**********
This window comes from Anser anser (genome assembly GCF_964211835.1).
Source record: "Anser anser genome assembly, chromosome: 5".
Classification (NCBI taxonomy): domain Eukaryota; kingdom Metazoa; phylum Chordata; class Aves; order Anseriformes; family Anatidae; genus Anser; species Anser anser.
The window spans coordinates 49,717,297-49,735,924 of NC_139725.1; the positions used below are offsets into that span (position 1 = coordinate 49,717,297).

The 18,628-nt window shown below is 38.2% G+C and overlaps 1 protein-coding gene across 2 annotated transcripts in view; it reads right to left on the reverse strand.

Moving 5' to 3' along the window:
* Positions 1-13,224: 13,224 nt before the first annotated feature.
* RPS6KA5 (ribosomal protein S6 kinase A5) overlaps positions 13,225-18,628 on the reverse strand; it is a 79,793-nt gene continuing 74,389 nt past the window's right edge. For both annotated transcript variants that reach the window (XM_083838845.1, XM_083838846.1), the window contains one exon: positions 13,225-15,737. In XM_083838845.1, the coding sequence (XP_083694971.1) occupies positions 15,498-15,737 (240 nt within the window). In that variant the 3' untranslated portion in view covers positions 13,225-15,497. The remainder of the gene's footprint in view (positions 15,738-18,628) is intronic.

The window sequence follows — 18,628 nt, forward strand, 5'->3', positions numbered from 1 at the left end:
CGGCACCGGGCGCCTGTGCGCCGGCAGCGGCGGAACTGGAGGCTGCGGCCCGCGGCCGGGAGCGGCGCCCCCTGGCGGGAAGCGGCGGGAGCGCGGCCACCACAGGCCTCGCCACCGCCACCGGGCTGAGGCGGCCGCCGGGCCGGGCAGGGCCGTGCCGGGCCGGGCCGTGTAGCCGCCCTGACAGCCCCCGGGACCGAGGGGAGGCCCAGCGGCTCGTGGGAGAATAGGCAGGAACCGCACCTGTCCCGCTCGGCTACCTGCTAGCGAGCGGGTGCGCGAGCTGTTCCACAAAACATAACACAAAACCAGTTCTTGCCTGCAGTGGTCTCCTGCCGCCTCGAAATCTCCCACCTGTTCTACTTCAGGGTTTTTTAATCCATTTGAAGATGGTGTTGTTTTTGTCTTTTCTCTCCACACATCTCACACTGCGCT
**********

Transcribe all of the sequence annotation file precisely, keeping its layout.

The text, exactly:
This window comes from Anser anser (genome assembly GCF_964211835.1).
Source record: "Anser anser genome assembly, chromosome: 5".
Classification (NCBI taxonomy): domain Eukaryota; kingdom Metazoa; phylum Chordata; class Aves; order Anseriformes; family Anatidae; genus Anser; species Anser anser.
The window spans coordinates 49,717,297-49,735,924 of NC_139725.1; the positions used below are offsets into that span (position 1 = coordinate 49,717,297).

The 18,628-nt window shown below is 38.2% G+C and overlaps 1 protein-coding gene across 2 annotated transcripts in view; it reads right to left on the reverse strand.

Moving 5' to 3' along the window:
* Positions 1-13,224: 13,224 nt before the first annotated feature.
* RPS6KA5 (ribosomal protein S6 kinase A5) overlaps positions 13,225-18,628 on the reverse strand; it is a 79,793-nt gene continuing 74,389 nt past the window's right edge. For both annotated transcript variants that reach the window (XM_083838845.1, XM_083838846.1), the window contains one exon: positions 13,225-15,737. In XM_083838845.1, the coding sequence (XP_083694971.1) occupies positions 15,498-15,737 (240 nt within the window). In that variant the 3' untranslated portion in view covers positions 13,225-15,497. The remainder of the gene's footprint in view (positions 15,738-18,628) is intronic.

The window sequence follows — 18,628 nt, forward strand, 5'->3', positions numbered from 1 at the left end:
CGGCACCGGGCGCCTGTGCGCCGGCAGCGGCGGAACTGGAGGCTGCGGCCCGCGGCCGGGAGCGGCGCCCCCTGGCGGGAAGCGGCGGGAGCGCGGCCACCACAGGCCTCGCCACCGCCACCGGGCTGAGGCGGCCGCCGGGCCGGGCAGGGCCGTGCCGGGCCGGGCCGTGTAGCCGCCCTGACAGCCCCCGGGACCGAGGGGAGGCCCAGCGGCTCGTGGGAGAATAGGCAGGAACCGCACCTGTCCCGCTCGGCTACCTGCTAGCGAGCGGGTGCGCGAGCTGTTCCACAAAACATAACACAAAACCAGTTCTTGCCTGCAGTGGTCTCCTGCCGCCTCGAAATCTCCCACCTGTTCTACTTCAGGGTTTTTTAATCCATTTGAAGATGGTGTTGTTTTTGTCTTTTCTCTCCACACATCTCACACTGCGCT